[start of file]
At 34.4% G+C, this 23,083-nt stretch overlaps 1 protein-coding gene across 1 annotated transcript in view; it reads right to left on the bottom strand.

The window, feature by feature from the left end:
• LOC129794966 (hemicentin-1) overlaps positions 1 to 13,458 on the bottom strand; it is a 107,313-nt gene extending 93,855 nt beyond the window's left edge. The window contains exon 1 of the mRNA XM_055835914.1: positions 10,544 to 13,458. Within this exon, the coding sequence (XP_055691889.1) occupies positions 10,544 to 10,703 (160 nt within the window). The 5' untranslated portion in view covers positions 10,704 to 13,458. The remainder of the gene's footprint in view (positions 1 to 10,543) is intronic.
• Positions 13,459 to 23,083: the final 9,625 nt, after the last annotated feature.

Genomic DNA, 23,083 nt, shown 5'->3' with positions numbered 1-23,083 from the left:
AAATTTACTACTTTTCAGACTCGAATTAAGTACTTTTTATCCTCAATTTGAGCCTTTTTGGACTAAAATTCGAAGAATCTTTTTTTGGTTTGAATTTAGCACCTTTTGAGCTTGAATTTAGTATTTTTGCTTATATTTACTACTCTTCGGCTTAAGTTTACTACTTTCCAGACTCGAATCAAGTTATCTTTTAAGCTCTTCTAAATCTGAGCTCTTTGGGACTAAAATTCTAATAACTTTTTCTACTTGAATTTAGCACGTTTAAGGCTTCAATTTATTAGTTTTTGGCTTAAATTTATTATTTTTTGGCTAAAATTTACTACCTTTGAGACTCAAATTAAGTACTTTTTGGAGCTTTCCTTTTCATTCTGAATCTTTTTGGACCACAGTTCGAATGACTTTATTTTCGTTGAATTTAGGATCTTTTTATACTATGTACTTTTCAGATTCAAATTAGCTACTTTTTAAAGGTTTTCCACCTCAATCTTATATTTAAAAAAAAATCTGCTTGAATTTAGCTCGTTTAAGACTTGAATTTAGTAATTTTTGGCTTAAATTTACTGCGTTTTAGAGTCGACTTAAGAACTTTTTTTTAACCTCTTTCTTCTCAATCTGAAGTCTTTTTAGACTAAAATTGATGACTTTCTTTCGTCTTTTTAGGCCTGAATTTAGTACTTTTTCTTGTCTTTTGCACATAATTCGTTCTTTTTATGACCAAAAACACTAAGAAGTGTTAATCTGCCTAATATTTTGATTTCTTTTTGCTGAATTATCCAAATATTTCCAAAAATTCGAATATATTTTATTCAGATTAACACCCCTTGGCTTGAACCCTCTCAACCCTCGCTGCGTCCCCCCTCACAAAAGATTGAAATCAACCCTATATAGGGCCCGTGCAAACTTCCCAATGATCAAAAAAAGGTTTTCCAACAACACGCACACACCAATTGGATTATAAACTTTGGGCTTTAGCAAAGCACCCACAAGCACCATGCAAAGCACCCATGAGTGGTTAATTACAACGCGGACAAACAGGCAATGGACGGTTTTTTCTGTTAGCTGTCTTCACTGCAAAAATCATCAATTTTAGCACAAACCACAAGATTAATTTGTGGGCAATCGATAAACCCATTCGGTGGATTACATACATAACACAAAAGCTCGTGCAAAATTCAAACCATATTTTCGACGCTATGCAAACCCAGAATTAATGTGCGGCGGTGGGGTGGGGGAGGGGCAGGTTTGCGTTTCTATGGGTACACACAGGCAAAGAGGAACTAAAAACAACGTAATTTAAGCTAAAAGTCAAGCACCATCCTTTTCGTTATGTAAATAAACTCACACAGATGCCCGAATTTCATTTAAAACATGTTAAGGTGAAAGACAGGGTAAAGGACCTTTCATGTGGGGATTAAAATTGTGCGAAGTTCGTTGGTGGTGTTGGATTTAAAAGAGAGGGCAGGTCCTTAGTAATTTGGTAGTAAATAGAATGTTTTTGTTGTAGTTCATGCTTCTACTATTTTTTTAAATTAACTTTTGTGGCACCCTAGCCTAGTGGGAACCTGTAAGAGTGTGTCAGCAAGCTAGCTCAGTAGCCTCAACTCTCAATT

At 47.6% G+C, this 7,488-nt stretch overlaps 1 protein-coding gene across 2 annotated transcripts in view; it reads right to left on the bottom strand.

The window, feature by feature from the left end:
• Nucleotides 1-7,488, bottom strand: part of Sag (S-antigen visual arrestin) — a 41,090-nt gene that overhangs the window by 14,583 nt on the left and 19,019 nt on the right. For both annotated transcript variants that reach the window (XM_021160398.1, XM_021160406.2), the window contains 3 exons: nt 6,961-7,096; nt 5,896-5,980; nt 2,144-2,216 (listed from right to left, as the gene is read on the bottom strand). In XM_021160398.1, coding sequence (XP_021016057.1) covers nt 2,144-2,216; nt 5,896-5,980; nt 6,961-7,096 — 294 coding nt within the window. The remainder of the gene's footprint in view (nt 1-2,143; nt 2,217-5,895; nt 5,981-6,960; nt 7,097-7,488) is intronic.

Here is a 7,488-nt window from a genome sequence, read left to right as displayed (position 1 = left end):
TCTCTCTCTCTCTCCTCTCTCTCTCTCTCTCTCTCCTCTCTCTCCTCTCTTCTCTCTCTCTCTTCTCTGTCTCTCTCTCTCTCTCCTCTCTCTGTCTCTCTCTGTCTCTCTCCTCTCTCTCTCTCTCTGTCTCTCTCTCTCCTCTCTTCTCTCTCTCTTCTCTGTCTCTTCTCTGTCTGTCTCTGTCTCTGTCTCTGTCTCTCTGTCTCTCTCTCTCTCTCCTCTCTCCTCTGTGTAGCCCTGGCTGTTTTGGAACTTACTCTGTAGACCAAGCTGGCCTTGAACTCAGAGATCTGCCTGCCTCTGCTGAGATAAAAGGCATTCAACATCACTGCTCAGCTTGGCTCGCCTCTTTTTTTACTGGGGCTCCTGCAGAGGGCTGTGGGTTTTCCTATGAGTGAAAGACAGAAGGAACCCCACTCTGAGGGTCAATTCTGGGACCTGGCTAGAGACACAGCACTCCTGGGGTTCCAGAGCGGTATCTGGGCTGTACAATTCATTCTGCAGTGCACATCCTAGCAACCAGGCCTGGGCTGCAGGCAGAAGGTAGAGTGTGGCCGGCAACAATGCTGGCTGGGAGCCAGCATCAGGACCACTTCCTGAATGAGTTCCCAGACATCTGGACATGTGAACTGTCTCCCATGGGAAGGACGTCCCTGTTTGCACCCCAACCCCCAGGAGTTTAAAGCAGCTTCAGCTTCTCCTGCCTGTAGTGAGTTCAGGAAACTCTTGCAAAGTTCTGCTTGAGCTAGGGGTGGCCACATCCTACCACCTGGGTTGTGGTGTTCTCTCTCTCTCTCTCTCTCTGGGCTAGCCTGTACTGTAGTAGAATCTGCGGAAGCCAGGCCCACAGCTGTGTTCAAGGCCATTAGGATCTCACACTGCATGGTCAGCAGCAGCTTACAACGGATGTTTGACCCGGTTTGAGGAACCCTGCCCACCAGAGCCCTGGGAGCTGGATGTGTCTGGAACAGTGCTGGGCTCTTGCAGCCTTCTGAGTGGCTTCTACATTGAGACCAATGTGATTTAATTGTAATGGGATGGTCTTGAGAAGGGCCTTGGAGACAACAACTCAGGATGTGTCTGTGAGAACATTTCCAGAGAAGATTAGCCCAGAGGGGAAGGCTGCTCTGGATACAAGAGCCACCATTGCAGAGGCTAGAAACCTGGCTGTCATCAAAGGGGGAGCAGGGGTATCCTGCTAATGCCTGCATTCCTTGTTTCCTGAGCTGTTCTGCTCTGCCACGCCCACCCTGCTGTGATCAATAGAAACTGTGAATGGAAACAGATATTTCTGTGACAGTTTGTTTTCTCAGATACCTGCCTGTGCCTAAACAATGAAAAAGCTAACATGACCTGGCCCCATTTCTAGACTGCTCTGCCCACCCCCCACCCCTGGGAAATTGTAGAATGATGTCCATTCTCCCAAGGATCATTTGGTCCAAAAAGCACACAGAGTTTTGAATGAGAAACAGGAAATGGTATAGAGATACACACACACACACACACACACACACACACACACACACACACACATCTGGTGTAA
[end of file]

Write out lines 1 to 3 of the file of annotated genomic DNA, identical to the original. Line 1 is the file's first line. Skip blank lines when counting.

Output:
At 34.4% G+C, this 23,083-nt stretch overlaps 1 protein-coding gene across 1 annotated transcript in view; it reads right to left on the bottom strand.

The window, feature by feature from the left end:
• LOC129794966 (hemicentin-1) overlaps positions 1 to 13,458 on the bottom strand; it is a 107,313-nt gene extending 93,855 nt beyond the window's left edge. The window contains exon 1 of the mRNA XM_055835914.1: positions 10,544 to 13,458. Within this exon, the coding sequence (XP_055691889.1) occupies positions 10,544 to 10,703 (160 nt within the window). The 5' untranslated portion in view covers positions 10,704 to 13,458. The remainder of the gene's footprint in view (positions 1 to 10,543) is intronic.